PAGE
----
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Intn’l Day of Education: Nigeria battles high number of out-of-school children

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NIGERIA is faced with a challenge of high number of out-of-school children as the world marks the International Day of Education on Tuesday, January 24.

The United Nations General Assembly proclaimed January 24 as International Day of Education in celebration of the role of education for peace and development.

With the theme ‘To invest in people, prioritize education’, this year’s event is dedicated to Afghan women and girls who have been denied the opportunity to receive formal education.

Status quo: Out-of-school children

Unfortunately, this is also the situation in Nigeria as 60 per cent of over 10 million out-of-school children are girls. Globally, there are 118.5 million girls out of school.

With the current global recession and widening inequality, stakeholders have urged the Nigerian government to give priority to education in order to get towards all of the Sustainable Development Goals (SDGs) more quickly as there hasn’t been much of a change in Nigeria’s out-of-school rates among adolescents and young people in secondary school whose out-of-school population has grown by 61 per cent, from 6.3 million to 10 million. Also, the number of primary school-aged children who are not in school also increased by 50 per cent, from 6.4 million to 9.7 million.

Nigeria has a total of 19.7 million out-of-school children – the country with the third highest number of children deprived of education according to the United Nations Educational Scientific and Cultural Organization (UNESCO) 2020 Model Estimates.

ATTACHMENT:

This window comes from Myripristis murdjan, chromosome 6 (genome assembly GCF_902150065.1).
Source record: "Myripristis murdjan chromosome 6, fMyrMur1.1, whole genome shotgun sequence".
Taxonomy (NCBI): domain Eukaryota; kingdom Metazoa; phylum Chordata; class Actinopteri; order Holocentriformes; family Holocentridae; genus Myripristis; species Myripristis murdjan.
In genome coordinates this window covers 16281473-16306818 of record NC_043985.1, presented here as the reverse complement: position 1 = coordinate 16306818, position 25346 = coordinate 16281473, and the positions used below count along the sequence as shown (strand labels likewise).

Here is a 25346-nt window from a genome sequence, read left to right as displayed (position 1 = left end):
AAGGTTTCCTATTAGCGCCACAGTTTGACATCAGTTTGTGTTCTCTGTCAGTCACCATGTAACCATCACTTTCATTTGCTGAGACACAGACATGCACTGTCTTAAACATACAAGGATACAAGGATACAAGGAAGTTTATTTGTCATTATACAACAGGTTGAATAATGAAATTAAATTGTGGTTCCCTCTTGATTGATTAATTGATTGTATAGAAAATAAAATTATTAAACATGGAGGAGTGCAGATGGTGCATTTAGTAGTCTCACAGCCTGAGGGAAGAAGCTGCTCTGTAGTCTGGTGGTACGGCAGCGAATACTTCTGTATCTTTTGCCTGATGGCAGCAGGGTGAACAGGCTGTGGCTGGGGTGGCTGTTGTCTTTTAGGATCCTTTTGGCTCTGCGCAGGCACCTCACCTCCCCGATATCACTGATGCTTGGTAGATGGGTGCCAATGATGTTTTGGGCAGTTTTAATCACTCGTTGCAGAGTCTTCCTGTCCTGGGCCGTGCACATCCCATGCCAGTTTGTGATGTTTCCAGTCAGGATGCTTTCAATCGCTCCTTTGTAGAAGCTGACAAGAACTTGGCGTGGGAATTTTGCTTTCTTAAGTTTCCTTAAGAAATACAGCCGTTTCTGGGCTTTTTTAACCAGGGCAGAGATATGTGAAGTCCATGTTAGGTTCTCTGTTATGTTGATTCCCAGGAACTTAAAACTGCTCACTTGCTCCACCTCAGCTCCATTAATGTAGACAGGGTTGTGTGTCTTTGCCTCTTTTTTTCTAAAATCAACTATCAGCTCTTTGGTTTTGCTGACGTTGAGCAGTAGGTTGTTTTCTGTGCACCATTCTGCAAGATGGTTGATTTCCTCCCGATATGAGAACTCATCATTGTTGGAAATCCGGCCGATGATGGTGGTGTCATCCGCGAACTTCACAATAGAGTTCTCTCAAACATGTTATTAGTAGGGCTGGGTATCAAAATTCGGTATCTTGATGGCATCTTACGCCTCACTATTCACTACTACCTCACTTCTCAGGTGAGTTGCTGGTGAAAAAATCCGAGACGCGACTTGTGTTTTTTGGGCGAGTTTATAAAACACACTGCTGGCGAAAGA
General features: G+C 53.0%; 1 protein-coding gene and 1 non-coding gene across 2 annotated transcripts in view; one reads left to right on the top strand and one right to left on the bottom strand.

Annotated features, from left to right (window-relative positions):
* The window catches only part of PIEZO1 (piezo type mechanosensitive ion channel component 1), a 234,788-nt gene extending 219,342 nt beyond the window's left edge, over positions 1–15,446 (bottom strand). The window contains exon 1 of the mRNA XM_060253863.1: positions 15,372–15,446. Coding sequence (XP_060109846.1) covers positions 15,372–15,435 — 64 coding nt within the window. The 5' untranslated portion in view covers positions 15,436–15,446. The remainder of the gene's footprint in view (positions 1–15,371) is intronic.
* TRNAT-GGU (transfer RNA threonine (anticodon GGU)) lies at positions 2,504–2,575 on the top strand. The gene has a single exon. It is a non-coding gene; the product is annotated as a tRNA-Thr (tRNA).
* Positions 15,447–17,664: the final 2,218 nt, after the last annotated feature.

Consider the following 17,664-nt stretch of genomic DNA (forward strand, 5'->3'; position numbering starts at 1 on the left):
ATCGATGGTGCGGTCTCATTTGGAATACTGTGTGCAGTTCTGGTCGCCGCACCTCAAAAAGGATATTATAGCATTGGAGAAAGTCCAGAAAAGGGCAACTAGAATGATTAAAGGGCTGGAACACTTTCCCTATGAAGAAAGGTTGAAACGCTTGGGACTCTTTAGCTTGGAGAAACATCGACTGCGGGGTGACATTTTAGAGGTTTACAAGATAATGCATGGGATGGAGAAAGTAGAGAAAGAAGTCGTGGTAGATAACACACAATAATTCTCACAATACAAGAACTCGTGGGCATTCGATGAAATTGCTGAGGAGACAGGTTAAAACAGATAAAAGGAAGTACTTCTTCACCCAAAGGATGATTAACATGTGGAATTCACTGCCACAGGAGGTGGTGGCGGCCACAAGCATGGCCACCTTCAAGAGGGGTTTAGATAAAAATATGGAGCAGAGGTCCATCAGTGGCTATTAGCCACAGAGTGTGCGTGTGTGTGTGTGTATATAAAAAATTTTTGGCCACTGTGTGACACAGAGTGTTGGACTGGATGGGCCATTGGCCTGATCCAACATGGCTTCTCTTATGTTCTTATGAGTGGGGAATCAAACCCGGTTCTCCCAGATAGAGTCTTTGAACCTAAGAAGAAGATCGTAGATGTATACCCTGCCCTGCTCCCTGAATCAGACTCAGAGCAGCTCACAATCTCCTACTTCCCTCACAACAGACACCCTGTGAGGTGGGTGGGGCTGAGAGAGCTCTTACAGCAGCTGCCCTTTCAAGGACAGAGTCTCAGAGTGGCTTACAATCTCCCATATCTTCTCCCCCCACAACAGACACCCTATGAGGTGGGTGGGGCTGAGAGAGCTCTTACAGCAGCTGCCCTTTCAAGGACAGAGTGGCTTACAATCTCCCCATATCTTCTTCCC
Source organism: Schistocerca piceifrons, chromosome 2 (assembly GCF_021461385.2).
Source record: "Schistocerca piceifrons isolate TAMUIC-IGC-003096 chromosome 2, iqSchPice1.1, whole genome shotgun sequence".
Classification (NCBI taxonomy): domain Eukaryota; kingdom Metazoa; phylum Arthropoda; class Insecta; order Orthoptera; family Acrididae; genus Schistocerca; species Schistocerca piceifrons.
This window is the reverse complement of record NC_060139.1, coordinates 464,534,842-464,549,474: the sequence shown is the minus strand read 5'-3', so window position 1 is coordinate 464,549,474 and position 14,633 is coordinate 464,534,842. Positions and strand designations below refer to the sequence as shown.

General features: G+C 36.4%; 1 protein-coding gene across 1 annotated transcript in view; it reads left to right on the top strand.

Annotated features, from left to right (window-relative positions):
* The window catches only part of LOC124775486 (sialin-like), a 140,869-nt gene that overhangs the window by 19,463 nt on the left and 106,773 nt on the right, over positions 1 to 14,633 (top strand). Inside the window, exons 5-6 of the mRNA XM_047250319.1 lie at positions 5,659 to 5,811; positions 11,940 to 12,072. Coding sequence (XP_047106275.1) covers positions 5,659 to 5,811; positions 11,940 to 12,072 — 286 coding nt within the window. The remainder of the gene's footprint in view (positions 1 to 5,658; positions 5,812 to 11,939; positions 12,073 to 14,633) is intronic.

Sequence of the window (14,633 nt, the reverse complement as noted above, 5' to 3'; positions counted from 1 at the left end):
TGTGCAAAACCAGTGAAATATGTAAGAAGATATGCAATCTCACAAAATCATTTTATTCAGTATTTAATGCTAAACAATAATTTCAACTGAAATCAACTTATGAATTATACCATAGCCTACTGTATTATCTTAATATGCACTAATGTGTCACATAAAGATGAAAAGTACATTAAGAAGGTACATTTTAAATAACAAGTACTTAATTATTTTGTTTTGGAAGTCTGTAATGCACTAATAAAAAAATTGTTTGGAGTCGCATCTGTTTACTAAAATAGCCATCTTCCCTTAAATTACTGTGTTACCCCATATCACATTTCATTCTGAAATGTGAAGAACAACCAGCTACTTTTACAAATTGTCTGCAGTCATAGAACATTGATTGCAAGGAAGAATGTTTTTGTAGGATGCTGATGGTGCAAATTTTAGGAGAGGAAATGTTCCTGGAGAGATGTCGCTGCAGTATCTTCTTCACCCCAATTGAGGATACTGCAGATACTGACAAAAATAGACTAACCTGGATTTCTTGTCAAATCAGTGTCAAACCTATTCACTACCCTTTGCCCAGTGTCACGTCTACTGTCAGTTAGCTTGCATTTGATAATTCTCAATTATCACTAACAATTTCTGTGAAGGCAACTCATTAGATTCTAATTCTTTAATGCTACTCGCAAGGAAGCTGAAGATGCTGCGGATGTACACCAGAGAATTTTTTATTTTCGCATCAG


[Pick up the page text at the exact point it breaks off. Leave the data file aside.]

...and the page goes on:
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Call to action: Improvement in levels of literacy/digital literacy

In order to reverse the trend and spur accelerated development, the UN urges governments, the global community, and important stakeholders to stick to their pledges to prioritize investment in education and educational transformation.

Governments have been advised to ensure adequate funding and implementation of policies towards tailoring learning to students’ unique abilities and needs at all levels.

Stakeholders have also urged the Federal Government to make literacy (ability to read and write) and digital literacy the hallmark of the country’s educational system. Nigeria’s literacy rate stands at 62 per cent, far below many other African countries.

In South Asia, there are more issues with digital literacy, whereas in some African nations, there are more issues with affordability. However, these various restrictions are not mutually exclusive. A survey carried out in the World Development Report 2021 shows that about 60 per cent of Nigerians who participated in that survey do not know what the internet is and do not know how to use the Internet. About 25 per cent do not have access to digital devices as they could not afford to purchase them while others considered the use of digital devices or gaining digital knowledge irrelevant.

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Relevant stakeholders, including the government, have been urged to make efforts to not only equip Nigerian citizens with digital knowledge but also to make digital devices affordable.

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